Dozens of people have been killed in fierce clashes between Syrian forces and foreign-backed militants in war-hit Syria’s second-largest city of Aleppo.
Various sources give conflicting figures of the number of casualties from both sides in the clashes that began early on Tuesday and were still going on in western Aleppo on Wednesday.
The militants initially advanced from the western suburbs of the city into government-held neighborhoods but were repelled by Wednesday morning, the UK-based Syrian Observatory for Human Rights said.
Observatory head Rami Abdel Rahman said the fighting was “the most violent in Aleppo in over a year.”
On Wednesday morning, a rocket fired by the militants killed three civilians and wounded another in a government-held area in Aleppo, state news agency SANA reported.
Aleppo has been divided between government forces in the west and militants in the east since 2012, a year after the conflict broke out in Syria.
Diplomatic efforts are underway to halt the rising violence in the city, which has killed some 300 people since April 22.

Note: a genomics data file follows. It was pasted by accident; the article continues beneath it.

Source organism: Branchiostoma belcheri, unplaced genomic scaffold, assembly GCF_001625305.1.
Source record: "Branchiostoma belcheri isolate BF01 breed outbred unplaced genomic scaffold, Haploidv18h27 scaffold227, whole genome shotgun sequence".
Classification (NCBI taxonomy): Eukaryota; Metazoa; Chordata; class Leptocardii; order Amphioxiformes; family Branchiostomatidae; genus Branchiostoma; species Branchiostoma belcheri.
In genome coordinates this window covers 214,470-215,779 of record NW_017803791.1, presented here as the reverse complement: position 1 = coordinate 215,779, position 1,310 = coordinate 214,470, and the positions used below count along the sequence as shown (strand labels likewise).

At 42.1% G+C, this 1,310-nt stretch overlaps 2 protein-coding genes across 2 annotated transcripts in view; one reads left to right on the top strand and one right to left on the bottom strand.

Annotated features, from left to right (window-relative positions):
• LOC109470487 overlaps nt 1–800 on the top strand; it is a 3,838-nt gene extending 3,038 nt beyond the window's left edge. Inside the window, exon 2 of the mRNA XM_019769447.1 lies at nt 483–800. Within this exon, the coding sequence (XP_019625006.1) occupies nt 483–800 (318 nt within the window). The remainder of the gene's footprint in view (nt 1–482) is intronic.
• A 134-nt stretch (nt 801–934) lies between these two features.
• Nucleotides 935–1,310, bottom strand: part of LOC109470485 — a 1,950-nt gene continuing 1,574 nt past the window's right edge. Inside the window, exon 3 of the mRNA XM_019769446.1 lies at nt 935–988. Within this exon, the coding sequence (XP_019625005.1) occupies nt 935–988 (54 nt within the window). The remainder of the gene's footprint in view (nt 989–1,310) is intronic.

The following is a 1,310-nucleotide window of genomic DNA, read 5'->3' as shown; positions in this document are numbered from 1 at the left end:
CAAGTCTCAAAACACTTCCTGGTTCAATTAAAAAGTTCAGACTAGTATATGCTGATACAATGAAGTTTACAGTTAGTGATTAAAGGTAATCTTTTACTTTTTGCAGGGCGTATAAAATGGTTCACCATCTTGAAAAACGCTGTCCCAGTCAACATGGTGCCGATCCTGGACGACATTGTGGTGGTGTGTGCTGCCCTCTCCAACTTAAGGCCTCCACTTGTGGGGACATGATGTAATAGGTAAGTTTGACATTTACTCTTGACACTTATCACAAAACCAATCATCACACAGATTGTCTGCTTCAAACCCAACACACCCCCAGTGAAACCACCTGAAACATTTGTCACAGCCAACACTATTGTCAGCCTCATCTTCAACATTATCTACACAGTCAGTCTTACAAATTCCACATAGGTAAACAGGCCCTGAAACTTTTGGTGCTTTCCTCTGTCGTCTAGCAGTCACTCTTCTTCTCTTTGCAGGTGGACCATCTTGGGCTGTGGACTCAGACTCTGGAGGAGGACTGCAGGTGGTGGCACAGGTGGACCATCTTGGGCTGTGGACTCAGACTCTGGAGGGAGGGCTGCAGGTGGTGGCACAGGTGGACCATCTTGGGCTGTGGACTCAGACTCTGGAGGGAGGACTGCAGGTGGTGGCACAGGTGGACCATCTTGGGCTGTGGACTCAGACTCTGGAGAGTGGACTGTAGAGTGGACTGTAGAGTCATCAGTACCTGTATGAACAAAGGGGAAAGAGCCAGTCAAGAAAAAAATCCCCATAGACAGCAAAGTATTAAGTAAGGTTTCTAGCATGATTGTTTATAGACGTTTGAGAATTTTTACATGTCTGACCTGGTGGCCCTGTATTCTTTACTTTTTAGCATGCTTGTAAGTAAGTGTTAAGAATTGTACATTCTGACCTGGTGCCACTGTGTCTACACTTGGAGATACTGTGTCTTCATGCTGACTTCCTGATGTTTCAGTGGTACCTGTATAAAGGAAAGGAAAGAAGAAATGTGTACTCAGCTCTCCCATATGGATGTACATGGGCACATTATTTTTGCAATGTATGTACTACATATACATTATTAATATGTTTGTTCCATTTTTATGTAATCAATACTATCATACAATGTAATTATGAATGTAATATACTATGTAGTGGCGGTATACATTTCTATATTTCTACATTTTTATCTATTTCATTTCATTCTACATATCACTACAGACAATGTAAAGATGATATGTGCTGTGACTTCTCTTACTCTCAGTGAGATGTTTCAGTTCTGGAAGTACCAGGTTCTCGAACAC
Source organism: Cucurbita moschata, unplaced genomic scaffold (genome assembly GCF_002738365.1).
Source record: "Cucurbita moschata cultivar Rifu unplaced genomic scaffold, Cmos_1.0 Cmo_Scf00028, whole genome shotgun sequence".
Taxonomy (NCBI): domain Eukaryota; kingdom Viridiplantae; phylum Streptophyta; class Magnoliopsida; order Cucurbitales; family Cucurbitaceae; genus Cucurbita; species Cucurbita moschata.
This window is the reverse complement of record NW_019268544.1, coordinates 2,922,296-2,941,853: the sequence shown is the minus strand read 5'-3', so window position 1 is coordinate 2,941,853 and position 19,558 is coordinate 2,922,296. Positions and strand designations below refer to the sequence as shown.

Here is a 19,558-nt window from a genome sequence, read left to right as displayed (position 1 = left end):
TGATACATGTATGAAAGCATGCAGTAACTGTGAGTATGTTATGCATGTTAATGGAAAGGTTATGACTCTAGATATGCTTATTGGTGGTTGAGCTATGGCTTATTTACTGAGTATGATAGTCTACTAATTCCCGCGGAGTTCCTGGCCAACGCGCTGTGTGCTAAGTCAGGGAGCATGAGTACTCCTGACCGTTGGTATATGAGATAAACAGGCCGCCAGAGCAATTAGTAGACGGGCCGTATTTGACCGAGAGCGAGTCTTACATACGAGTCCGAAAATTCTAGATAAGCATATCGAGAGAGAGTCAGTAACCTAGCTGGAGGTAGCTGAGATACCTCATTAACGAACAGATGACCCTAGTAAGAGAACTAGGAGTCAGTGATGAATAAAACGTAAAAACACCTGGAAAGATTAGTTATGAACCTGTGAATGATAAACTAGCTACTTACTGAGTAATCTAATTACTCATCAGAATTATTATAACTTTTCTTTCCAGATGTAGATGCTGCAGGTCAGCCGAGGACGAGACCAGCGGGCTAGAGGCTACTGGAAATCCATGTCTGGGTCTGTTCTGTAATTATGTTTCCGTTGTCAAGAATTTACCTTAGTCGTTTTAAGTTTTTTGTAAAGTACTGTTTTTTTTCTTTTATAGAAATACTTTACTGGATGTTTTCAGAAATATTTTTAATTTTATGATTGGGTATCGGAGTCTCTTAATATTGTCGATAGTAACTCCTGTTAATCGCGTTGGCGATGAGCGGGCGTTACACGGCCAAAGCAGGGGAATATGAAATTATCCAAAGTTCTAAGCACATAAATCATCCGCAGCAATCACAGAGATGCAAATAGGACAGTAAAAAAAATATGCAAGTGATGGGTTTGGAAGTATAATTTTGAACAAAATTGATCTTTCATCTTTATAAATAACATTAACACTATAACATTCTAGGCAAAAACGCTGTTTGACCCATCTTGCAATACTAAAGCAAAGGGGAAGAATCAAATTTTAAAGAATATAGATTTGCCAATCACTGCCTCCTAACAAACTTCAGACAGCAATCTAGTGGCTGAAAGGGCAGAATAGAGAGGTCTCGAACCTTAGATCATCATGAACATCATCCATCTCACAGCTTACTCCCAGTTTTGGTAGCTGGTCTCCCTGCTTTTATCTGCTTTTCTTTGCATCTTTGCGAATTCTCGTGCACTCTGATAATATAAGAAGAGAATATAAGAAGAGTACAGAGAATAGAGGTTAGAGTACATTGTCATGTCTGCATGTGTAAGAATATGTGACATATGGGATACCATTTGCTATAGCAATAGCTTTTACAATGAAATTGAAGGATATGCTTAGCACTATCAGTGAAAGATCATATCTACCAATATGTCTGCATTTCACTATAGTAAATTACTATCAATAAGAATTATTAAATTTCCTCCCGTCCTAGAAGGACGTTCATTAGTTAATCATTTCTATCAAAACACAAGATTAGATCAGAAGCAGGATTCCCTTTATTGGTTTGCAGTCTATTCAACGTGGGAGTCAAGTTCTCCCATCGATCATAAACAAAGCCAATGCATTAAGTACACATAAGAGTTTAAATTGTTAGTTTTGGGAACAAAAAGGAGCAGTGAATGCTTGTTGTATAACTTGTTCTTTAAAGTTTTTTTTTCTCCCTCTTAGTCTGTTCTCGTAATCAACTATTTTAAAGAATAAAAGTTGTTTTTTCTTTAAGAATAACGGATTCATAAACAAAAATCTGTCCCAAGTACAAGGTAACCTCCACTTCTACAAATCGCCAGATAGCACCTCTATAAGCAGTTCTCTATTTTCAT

The US and Russia are working together to include Aleppo in a so-called “regime of silence” — a freeze in fighting — aimed at reinforcing a broader ceasefire in place since February 27.
The Takfiri Daesh terrorists and the al-Qaeda-linked al-Nusra Front are excluded from any ceasefire agreement.
An escalation in missile attacks by militants in recent weeks has left the ceasefire in tatters.
The United Nations Security Council is to hold an urgent meeting on Wednesday to discuss the crisis in Aleppo.
Syria has been gripped by foreign-backed militancy since March 2011. UN Special Envoy for Syria Staffan de Mistura estimates that over 400,000 people have been killed in the conflict, which has furthermore displaced over half of Syria’s pre-war population of about 23 million.